The National Chamber of Exporters (NCE) alleged that the dollar liquidity for local companies had been politicised and the policy measures taken would see large numbers from the SME export sector perish. Members wishing to remain anonymous alleged that recent statements by the Ceylon Chamber were insincere and made by those with current access to dollar liquidity and little has been done to create a merit-based system for access to credit.
These sentiments were echoed in themes of NCE President, Ravi Jayawardena in his address at the NCE Export Awards held on 21 January at the Shang Ri La Hotel.
Mr. Jayawardena noted the strong national interest that the export sector provides. Noting the dollar inflows secured during the pandemic and lack thereof from remittances he said, “The major foreign exchange earner for the country has been the export earner. Despite all the challenges we have faced, exporters have done their duty by the motherland”.
Concerning the situation now he said, “SMEs can’t import raw materials. They either have to rely on their supplier or import in small quantities. When they go to the bank they say we can’t help you”.
Mr. Jayawardena alleged bipartisan failure to create a level playing field amongst foreign exchange-earners. He further alleged that no serious policy-making body in the country was concerned with the plight of the SME exporter.
He called on incentives given to remittance earners to be extended to exporters. He further alleged that the export council of Ministers which was reconvened in September 2020 had yet to meet in the last 15 months. He further alleged that the NCE had been prevented from space even as an observer at these meetings.
Mr. Jayawardena said, “We expect the forces that matter to understand and support us. We are going to be in serious challenges”.
He also noted that recent amendments to the tax code created distortions in the costs faced by SME exporters who had small margins and were unable to pass costs incurred by for instance the turnover tax or extended retirement age to their buyers.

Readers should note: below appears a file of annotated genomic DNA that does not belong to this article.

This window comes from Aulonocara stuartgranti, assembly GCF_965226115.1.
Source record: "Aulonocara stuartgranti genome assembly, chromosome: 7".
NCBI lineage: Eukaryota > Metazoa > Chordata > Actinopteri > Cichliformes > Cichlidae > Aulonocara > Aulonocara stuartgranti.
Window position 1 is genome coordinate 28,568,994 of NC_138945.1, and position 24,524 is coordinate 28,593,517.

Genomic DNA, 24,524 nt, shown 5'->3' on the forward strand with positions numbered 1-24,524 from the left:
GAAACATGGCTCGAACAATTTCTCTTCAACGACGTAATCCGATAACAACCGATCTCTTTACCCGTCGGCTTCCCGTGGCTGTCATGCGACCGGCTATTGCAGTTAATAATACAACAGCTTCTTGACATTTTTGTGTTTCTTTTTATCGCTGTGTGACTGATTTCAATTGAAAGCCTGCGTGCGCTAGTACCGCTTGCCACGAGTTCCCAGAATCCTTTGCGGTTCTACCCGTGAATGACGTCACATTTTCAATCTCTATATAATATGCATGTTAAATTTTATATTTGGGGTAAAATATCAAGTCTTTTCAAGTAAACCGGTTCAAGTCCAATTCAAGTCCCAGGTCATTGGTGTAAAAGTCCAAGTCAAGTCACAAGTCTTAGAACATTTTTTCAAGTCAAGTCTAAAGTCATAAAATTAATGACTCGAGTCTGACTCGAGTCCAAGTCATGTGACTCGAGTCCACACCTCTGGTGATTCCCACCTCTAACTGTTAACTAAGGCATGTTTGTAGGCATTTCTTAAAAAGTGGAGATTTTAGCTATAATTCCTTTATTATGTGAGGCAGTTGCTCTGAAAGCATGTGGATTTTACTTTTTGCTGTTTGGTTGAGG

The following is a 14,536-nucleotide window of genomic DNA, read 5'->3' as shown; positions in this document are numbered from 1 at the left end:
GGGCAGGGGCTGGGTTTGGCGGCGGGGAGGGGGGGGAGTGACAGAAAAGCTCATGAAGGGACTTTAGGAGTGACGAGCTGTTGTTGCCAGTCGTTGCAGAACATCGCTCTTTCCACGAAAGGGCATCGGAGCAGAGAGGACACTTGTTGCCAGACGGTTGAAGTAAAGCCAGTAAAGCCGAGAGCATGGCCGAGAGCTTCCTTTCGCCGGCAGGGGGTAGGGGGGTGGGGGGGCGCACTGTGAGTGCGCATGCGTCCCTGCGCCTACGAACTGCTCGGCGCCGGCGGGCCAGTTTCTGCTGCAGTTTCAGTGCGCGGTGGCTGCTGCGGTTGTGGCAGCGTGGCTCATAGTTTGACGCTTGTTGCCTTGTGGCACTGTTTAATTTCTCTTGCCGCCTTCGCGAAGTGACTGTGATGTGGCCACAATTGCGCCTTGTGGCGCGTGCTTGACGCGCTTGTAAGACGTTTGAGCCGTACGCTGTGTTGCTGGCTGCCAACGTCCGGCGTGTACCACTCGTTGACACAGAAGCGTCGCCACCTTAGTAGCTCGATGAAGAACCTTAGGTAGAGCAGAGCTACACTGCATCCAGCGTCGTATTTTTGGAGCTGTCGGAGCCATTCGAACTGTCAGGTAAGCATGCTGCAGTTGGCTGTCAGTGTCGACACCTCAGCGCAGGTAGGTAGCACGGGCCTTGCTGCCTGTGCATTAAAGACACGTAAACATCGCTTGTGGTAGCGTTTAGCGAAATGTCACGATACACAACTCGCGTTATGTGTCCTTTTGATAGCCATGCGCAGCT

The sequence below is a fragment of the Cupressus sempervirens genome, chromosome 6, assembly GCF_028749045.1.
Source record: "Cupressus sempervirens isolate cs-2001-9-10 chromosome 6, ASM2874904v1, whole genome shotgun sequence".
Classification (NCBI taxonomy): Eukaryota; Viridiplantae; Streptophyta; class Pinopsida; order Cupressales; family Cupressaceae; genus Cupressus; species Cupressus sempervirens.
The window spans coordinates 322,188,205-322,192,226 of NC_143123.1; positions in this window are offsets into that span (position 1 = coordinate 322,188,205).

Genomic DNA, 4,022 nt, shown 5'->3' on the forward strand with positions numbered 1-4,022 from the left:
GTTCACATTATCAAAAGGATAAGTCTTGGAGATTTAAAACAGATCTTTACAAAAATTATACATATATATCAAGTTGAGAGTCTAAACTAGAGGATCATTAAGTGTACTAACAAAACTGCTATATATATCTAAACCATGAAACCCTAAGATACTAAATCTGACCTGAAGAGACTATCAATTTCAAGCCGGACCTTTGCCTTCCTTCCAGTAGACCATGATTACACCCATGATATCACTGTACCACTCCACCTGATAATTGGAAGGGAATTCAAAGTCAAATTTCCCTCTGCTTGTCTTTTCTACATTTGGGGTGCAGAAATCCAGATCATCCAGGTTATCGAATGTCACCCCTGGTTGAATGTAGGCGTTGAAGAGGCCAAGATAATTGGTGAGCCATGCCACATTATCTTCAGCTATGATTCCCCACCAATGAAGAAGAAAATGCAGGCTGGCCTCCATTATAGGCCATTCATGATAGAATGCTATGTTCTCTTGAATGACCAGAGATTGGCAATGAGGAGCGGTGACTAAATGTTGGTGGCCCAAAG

Mr. Jayawardena noted broad failure in the agricultural sector through ad-hoc and rushed intervention into fertiliser allocation which was going to hurt output and thereby subsequent exports. Jayawardena predicted major failures in agricultural export firms and noted that regaining lost market share by the surviving entities would remain difficult.
Jayawardena added, “We got independence in 1948 and we had 17 months import cover in foreign reserves”. He went on to note how successive governments eroded this cover.
He added, “Just 23 years later we had the first insurrection. People, especially young ones, took up arms because they didn’t have an opportunity and they were marginalised. Many young lives were lost and we have forgotten the bigger picture”.
Mr. Jayawardena highlighted shortages in many essential products. He said, “Foreign governments are now cautioning their citizens about the civil situation in Sri Lanka”.
NCE Members alleged that over the long term the current politicisation of dollar liquidity would allow the formation of mega-firms that expand not based on their increased efficiency but their privileged access to credit and the acquisition of SME firms at throwaway prices.
Chief Guest Northern Province Governor, Jeevan Thiagarajah called on the export community to help make the Northern Province a surplus district in terms of both water and agricultural produce. The event had as it’s official print media sponsor the Associated Newspapers of Ceylon Ltd.